By John Haughey
The Center Square
August 24, 2019 – 2:30 p.m.
Florida has become the 30th state to join the Electronic Registration Information Center [ERIC], a Washington, D.C.-based non-profit that uses information from motor vehicle departments, Social Security Administration records and other databases to cross-reference voter registration across member states.
“One of my administration’s top priorities is protecting the integrity of Florida’s elections, which is why joining ERIC is the right thing to do for our state as it will ensure our voter rolls are up-to-date and it will increase voter participation in our elections,” Gov. Ron DeSantis said Wednesday. “We are confident that by improving the accuracy of our voter rolls, we will reduce the potential for voter fraud.”
ERIC, which is governed by a board of directors consisting of elections officials from member states – its chair is Nevada Deputy Secretary for Elections Wayne Thorley – says on its website that it offers “a streamlined process of verifying voter eligibility less expensive and more accurate than previous systems.”
Membership allows Florida elections officials to crosscheck voter registration data with the other 29 member states to identify duplicate registrations and outdated records from voters who have moved or passed away.
According to the governor’s announcement, in addition to “enhancing the accuracy of voter rolls, ERIC also improves voter registration by providing information for member states to contact potentially eligible but unregistered voters with instructions on how to register to vote. The outreach to potentially eligible voters is conducted every two years ahead of each federal general election.”
“Supervisors of elections have long advocated for Florida to join ERIC as it is an incredible tool to help ensure our voter rolls are accurate,” Florida State Association of Supervisors of Elections President Tammy Jones said. “On behalf of all supervisors, I thank Gov. DeSantis for his tremendous leadership on this issue.”
Joining ERIC is among a series of actions taken since 2018 to enhance the security and sanctity of Florida elections following revelations by the FBI that Russian hackers infiltrated two Florida counties’ elections systems before the 2016 election.
DeSantis’ office said “millions” have been invested in election security since the 2016 election and, after elections were designated as “critical infrastructure” in 2017, the state received $14.5 million in federal election security grants for its 67 county election offices in 2018.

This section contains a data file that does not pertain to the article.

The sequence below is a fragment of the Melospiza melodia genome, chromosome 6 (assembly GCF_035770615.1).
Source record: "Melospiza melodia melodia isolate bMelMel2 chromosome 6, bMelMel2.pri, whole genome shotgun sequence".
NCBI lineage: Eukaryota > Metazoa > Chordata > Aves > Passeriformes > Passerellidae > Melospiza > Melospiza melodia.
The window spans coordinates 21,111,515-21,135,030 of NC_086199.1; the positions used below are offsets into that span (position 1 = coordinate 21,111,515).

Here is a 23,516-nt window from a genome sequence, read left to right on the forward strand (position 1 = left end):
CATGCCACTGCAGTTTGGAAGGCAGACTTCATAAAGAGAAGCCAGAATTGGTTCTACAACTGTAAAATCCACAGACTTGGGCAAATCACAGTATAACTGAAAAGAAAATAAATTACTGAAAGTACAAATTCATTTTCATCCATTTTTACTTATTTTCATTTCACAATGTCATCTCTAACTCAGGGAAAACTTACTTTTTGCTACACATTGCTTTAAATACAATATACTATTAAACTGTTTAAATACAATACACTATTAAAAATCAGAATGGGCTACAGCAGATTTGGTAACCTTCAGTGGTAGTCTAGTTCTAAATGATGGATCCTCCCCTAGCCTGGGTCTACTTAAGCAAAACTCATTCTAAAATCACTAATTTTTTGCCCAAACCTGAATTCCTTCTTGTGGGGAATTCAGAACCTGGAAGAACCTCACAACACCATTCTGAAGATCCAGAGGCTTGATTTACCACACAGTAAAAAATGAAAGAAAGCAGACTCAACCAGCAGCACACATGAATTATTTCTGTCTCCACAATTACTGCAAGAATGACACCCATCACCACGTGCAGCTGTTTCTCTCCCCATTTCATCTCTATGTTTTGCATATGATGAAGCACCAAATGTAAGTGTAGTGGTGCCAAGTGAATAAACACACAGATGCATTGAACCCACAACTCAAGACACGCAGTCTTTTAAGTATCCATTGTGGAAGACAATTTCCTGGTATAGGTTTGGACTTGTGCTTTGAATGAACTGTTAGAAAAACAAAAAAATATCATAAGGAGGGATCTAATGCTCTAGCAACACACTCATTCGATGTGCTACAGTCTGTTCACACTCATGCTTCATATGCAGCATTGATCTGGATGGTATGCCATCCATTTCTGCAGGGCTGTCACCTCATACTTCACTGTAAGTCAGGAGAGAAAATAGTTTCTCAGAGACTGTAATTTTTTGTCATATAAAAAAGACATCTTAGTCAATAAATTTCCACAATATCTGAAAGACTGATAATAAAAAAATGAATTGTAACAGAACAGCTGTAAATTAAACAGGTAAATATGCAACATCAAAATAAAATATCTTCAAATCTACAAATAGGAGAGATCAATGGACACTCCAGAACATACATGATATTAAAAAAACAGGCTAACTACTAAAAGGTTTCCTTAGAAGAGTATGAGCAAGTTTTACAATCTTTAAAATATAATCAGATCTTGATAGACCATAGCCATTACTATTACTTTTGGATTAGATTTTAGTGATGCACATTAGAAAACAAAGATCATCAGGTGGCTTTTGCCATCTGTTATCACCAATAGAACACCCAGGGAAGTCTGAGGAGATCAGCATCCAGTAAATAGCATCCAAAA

The state’s recently Fiscal Year 2020 budget allocates $2.8 million in cybersecurity grants for county elections offices and another $2.3 million in unexpended federal grant funds were authorized for redistribution, funneling $5.1 million for elections infrastructure enhancements ahead of the 2020 election.
In May, DeSantis issued a directive to Secretary of State Laurel Lee to initiate a review of elections systems security and cybersecurity throughout the state to “identify any weaknesses or vulnerabilities in Florida’s elections infrastructure.”
Although not directly related to the cybersecurity programs, ERIC’s emphasis on updating voter registration rolls is an effort to ensure the sanctity of elections and sustain voters’ faith in them.
According to ERIC, a 2012 Pew Research Center study found about one in eight voter registrations – as many as 24 million nationwide – was out of date, inaccurate or a duplicate. There were 1.8 million registered voters who were dead and nearly 3 million were registered in more than one state, Pew found.
President Donald Trump continues to claim millions of votes were cast illegally in the 2016 election, although 31 studies have found no link between duplicate voter registrations and fraud. A commission authorized by the president to ferret out voter fraud adjourned without finding any evidence to support his claim.
However, according to ERIC, when people move to another state or change their names, they often don’t notify their state’s voter registrars to remove their names from the local rolls. Unless someone notifies a local elections office that a voter has died, their names may stay on voter rolls for years.